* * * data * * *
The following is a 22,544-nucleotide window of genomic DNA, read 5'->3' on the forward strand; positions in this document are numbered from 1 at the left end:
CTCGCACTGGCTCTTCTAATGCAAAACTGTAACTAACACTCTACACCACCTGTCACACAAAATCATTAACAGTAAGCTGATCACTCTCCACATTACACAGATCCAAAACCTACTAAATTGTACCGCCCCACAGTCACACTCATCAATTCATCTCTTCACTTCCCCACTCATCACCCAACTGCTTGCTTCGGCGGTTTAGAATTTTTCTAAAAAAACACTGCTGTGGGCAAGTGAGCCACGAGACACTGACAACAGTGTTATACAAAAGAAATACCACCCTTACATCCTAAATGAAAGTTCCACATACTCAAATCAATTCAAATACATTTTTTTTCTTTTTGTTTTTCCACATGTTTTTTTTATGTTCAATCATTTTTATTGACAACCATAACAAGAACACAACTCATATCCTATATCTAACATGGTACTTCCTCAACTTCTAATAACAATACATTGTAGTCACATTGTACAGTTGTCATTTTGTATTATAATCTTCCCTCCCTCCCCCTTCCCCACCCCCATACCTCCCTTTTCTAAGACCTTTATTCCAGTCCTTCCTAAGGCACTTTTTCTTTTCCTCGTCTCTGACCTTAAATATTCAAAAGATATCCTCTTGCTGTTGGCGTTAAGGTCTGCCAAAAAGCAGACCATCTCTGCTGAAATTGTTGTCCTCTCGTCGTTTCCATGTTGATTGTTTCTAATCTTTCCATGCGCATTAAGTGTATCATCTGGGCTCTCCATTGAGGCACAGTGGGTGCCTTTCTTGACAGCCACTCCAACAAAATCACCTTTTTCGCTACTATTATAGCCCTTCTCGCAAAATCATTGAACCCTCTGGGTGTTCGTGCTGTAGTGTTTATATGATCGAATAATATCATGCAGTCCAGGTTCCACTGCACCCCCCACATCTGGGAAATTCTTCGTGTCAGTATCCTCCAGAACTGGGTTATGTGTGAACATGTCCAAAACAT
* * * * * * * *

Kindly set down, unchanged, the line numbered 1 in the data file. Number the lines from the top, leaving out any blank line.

The following is a 22,544-nucleotide window of genomic DNA, read 5'->3' on the forward strand; positions in this document are numbered from 1 at the left end: